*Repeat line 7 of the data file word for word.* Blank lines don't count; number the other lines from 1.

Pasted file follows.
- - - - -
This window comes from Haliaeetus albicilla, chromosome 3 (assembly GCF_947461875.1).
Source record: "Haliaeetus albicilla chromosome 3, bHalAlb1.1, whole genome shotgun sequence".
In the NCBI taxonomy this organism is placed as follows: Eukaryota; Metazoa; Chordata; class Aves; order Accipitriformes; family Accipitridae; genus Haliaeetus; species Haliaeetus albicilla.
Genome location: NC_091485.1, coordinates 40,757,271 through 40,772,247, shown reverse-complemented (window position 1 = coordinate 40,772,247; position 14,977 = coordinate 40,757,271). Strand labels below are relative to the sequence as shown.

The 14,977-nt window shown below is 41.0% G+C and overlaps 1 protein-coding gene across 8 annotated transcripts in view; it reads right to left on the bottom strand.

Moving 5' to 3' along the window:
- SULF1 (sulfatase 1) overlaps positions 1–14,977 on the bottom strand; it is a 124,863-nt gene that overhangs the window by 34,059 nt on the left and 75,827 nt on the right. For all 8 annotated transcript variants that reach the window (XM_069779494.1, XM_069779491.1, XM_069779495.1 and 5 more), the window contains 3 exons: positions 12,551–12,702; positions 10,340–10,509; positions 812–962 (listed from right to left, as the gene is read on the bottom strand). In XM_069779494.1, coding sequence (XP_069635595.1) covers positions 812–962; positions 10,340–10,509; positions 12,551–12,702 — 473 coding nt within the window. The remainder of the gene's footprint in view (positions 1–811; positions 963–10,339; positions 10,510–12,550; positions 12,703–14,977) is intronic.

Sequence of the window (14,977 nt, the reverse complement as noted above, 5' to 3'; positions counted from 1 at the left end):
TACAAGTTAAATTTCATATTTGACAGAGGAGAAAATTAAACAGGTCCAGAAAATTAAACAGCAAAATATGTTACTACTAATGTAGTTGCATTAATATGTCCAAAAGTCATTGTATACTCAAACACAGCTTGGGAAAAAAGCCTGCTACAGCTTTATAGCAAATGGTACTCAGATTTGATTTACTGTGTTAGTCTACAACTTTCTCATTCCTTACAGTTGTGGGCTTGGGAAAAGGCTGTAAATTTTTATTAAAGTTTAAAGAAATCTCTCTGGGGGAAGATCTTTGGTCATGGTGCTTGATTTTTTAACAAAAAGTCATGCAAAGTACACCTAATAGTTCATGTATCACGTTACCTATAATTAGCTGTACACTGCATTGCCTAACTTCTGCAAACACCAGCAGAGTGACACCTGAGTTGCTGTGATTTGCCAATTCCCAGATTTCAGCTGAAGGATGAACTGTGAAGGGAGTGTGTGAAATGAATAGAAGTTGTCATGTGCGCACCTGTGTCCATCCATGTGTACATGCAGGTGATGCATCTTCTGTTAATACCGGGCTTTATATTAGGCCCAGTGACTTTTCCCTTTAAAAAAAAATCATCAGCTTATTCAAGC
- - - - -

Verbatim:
- SULF1 (sulfatase 1) overlaps positions 1–14,977 on the bottom strand; it is a 124,863-nt gene that overhangs the window by 34,059 nt on the left and 75,827 nt on the right. For all 8 annotated transcript variants that reach the window (XM_069779494.1, XM_069779491.1, XM_069779495.1 and 5 more), the window contains 3 exons: positions 12,551–12,702; positions 10,340–10,509; positions 812–962 (listed from right to left, as the gene is read on the bottom strand). In XM_069779494.1, coding sequence (XP_069635595.1) covers positions 812–962; positions 10,340–10,509; positions 12,551–12,702 — 473 coding nt within the window. The remainder of the gene's footprint in view (positions 1–811; positions 963–10,339; positions 10,510–12,550; positions 12,703–14,977) is intronic.